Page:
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Arctic and Antarctic Sea Ice hit its lowest extent ever recorded by Satellites: Scientists

The ice floating on top of the Arctic Ocean and surrounding seas shrinks in a seasonal cycle from mid-March until mid-September

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Ice Loss in Antarctic Sea, VOA
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Washington, March 23, 2017: While Arctic Sea ice reached this year a record low wintertime maximum extent, sea ice around Antarctica also hit its lowest extent ever recorded by satellites at the end of summer in the Southern Hemisphere, scientists have said.

In February this year, the combined Arctic and Antarctic sea ice extent was at its lowest point since satellites began to continuously measure sea ice in 1979, said scientists at NASA and the NASA-supported National Snow and Ice Data Center (NSIDC) in Boulder, Colorado.

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Total polar sea ice covered 16.21 million square km, which is two million square km less than the average global minimum extent for 1981-2010 — the equivalent of having lost a chunk of sea ice larger than Mexico, the study said.

“It is tempting to say that the record low we are seeing this year is global warming finally catching up with Antarctica,” Walt Meier, a sea ice scientist at NASA’s Goddard Space Flight Center in Greenbelt, Maryland, said in a NASA release on Wednesday.

“However, this might just be an extreme case of pushing the envelope of year-to-year variability. We’ll need to have several more years of data to be able to say there has been a significant change in the trend,” Meier added.

The ice floating on top of the Arctic Ocean and surrounding seas shrinks in a seasonal cycle from mid-March until mid-September.

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As the Arctic temperatures drop in the autumn and winter, the ice cover grows again until it reaches its yearly maximum extent, typically in March.

The ring of sea ice around the Antarctic continent behaves in a similar manner, with the calendar flipped –it usually reaches its maximum in September and its minimum in February.

This winter, a combination of warmer-than-average temperatures, winds unfavourable to ice expansion, and a series of storms halted sea ice growth in the Arctic, the scientists said.

This year’s maximum extent, reached on March 7 at 14.42 million square kilometres, is 97,00 square kilometres below the previous record low, which occurred in 2015, and 1.22 million square kilometres smaller than the average maximum extent for 1981-2010, according to the scientists. (IANS)

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Greenland Is Melting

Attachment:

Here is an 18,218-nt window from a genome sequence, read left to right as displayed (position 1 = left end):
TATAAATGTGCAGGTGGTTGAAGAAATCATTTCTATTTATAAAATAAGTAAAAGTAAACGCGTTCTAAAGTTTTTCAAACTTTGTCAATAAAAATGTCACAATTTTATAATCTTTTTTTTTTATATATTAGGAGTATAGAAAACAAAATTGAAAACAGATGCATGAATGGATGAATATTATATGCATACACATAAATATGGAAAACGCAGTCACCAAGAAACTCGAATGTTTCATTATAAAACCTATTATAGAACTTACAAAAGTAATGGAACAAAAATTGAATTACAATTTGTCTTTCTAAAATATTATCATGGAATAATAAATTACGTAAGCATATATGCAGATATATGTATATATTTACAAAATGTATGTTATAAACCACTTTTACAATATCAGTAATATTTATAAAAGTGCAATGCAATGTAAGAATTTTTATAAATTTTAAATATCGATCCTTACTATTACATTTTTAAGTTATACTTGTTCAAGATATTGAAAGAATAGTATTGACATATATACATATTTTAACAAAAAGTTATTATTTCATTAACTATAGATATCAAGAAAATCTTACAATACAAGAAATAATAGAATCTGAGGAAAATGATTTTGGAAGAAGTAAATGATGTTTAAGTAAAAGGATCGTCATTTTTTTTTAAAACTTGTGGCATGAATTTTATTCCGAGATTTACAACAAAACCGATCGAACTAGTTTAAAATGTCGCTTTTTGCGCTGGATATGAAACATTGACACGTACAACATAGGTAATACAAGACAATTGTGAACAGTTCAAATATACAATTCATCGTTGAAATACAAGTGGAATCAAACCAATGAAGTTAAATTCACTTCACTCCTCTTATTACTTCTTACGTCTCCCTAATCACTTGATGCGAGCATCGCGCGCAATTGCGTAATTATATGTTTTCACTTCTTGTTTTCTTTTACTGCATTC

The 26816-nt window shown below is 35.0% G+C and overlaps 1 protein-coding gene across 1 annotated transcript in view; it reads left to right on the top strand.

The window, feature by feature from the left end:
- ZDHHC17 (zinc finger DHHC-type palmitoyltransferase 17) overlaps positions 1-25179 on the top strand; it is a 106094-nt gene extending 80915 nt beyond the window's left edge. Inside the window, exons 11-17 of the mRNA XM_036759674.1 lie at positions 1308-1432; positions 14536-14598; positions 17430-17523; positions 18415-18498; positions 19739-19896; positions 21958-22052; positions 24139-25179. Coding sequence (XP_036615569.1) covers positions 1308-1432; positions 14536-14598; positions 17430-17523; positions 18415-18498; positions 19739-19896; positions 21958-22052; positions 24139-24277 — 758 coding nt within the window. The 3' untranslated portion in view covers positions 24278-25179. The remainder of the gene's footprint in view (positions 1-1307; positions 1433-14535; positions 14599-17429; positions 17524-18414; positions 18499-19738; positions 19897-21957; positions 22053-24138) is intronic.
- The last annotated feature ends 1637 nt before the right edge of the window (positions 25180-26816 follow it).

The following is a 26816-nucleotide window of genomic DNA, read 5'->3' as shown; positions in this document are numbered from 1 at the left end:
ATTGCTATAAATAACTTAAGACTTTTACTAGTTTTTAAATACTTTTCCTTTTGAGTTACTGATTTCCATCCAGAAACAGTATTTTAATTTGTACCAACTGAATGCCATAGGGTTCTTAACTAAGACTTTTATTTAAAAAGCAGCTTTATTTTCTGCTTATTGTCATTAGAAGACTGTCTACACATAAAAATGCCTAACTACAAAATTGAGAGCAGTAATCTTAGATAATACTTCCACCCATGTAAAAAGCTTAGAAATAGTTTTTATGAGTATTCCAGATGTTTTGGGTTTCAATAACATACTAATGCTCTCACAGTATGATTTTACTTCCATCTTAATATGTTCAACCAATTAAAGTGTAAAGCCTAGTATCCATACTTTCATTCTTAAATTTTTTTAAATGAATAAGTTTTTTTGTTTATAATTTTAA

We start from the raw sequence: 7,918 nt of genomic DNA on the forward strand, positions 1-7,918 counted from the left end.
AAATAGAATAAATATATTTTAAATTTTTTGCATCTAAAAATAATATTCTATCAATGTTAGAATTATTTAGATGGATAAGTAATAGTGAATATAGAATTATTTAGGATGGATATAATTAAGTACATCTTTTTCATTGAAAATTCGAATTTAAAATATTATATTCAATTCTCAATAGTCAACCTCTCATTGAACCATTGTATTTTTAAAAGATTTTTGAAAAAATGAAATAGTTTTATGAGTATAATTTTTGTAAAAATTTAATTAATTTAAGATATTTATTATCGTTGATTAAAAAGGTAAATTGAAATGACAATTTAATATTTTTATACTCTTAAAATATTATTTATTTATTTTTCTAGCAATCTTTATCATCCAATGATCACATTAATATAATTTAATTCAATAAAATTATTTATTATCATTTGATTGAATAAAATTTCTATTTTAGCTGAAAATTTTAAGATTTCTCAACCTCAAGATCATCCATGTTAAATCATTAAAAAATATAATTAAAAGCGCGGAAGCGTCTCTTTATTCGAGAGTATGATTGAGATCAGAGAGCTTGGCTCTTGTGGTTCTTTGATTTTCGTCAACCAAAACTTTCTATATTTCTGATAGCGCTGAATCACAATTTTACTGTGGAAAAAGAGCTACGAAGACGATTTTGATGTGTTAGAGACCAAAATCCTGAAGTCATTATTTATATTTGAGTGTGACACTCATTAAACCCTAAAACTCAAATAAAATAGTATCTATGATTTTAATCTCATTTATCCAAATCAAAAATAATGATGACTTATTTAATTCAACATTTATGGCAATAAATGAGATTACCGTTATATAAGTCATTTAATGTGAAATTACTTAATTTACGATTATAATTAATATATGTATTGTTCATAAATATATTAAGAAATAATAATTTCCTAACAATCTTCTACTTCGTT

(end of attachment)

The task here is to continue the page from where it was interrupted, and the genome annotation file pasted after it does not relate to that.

If all the ice covering the world’s largest island were to thaw, sea levels would rise roughly 6 meters

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FILE - An iceberg is seen melting off the coast of Ammasalik, Greenland, July 19, 2007. VOA
  • Greenland is slowly melting
  • This melting adds roughly 1 millimetre of water per year to global sea levels
  • This can mean huge floods in coming years

Like a bowling ball on a skating rink, the black geodesic sphere of the East Greenland Ice-Core Project’s communal living space stands out against the endless white nothingness of the Greenland ice sheet.

 

Iceberg melting can cause huge floods in coming years.
Iceberg melting can cause huge floods in coming years.

But the real action at East GRIP is under the surface. Researchers are drilling through more than 2.5 kilometres of ice, down to the bedrock below. The ice is sliding fast — for a glacier — toward the sea. Scientists here want to know why. The answer may hold clues to the future of the world’s coastal cities.

Greenland is melting. As it melts, it adds roughly 1 millimetre of water per year to global sea levels. And the pace of melting is quickening.

If all the ice covering the world’s largest island were to thaw, sea levels would rise roughly 6 meters. Scientists don’t know how fast, or how likely, that is to happen. East GRIP is looking for evidence to inform both those questions.

The answers are a matter of growing urgency. The seas are rising faster. And the same processes at work on Greenland’s glaciers at the top of the world could send vast sections of Antarctica’s ice sheet into the sea as well, raising ocean levels even further.

Melting of icebergs is increasing sea levels every year. VOA
Melting of icebergs is increasing sea levels every year. VOA

Also Read: Earth was like Mars? Experts find fossils in Greenland dating back to 3.7 Billion Years

The Arctic is warming twice as fast as the rest of the planet. Scientists studying the rapid changes gather in the small Greenland town of Kangerlussuaq, a former U.S. military base built during World War II. Through the Cold War, this outpost supplied remote radar sites watching a nuclear attack coming over the pole.

These days, military transport planes fly scientists and their equipment across 1,000 kilometres of Arctic ice to East GRIP. They make research possible here and at other far-flung scientific outposts on the vast Greenland ice sheet.

Departing from Kangerlussuaq, VOA visited East GRIP and other remote corners of Greenland with the 109th Airlift Wing of the U.S. Air National Guard for a firsthand look at science in action at the leading edge of climate change. VOA